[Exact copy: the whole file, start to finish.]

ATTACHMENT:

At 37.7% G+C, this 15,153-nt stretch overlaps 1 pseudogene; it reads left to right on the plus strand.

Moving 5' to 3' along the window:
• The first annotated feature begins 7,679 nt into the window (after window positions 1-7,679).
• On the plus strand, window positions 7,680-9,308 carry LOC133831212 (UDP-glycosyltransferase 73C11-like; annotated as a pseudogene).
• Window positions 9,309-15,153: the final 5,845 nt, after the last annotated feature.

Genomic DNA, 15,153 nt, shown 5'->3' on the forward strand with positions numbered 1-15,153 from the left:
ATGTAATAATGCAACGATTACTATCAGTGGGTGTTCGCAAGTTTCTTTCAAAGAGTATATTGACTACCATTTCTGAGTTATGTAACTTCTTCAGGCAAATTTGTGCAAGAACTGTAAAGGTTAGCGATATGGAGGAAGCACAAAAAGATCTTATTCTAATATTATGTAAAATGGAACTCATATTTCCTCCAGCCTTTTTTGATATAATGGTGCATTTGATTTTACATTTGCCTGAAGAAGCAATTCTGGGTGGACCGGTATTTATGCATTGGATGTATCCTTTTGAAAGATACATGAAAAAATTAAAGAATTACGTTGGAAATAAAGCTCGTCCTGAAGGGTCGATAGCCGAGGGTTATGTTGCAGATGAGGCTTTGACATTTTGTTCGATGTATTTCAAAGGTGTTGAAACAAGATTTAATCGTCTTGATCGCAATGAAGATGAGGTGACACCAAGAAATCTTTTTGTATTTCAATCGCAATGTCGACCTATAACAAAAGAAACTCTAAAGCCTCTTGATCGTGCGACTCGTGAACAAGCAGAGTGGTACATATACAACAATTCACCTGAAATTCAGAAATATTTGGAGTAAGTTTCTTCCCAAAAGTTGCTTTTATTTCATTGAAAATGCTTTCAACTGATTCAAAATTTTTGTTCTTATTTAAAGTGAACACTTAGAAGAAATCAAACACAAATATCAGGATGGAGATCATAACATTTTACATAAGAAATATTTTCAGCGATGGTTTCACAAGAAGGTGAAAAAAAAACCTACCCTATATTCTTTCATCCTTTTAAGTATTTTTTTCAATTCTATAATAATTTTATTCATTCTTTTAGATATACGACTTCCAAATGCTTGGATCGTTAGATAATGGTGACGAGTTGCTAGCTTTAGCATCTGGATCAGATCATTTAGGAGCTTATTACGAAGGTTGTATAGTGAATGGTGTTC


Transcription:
At 37.7% G+C, this 15,153-nt stretch overlaps 1 pseudogene; it reads left to right on the plus strand.

Moving 5' to 3' along the window:
• The first annotated feature begins 7,679 nt into the window (after window positions 1-7,679).
• On the plus strand, window positions 7,680-9,308 carry LOC133831212 (UDP-glycosyltransferase 73C11-like; annotated as a pseudogene).
• Window positions 9,309-15,153: the final 5,845 nt, after the last annotated feature.

Genomic DNA, 15,153 nt, shown 5'->3' on the forward strand with positions numbered 1-15,153 from the left:
ATGTAATAATGCAACGATTACTATCAGTGGGTGTTCGCAAGTTTCTTTCAAAGAGTATATTGACTACCATTTCTGAGTTATGTAACTTCTTCAGGCAAATTTGTGCAAGAACTGTAAAGGTTAGCGATATGGAGGAAGCACAAAAAGATCTTATTCTAATATTATGTAAAATGGAACTCATATTTCCTCCAGCCTTTTTTGATATAATGGTGCATTTGATTTTACATTTGCCTGAAGAAGCAATTCTGGGTGGACCGGTATTTATGCATTGGATGTATCCTTTTGAAAGATACATGAAAAAATTAAAGAATTACGTTGGAAATAAAGCTCGTCCTGAAGGGTCGATAGCCGAGGGTTATGTTGCAGATGAGGCTTTGACATTTTGTTCGATGTATTTCAAAGGTGTTGAAACAAGATTTAATCGTCTTGATCGCAATGAAGATGAGGTGACACCAAGAAATCTTTTTGTATTTCAATCGCAATGTCGACCTATAACAAAAGAAACTCTAAAGCCTCTTGATCGTGCGACTCGTGAACAAGCAGAGTGGTACATATACAACAATTCACCTGAAATTCAGAAATATTTGGAGTAAGTTTCTTCCCAAAAGTTGCTTTTATTTCATTGAAAATGCTTTCAACTGATTCAAAATTTTTGTTCTTATTTAAAGTGAACACTTAGAAGAAATCAAACACAAATATCAGGATGGAGATCATAACATTTTACATAAGAAATATTTTCAGCGATGGTTTCACAAGAAGGTGAAAAAAAAACCTACCCTATATTCTTTCATCCTTTTAAGTATTTTTTTCAATTCTATAATAATTTTATTCATTCTTTTAGATATACGACTTCCAAATGCTTGGATCGTTAGATAATGGTGACGAGTTGCTAGCTTTAGCATCTGGATCAGATCATTTAGGAGCTTATTACGAAGGTTGTATAGTGAATGGTGTTC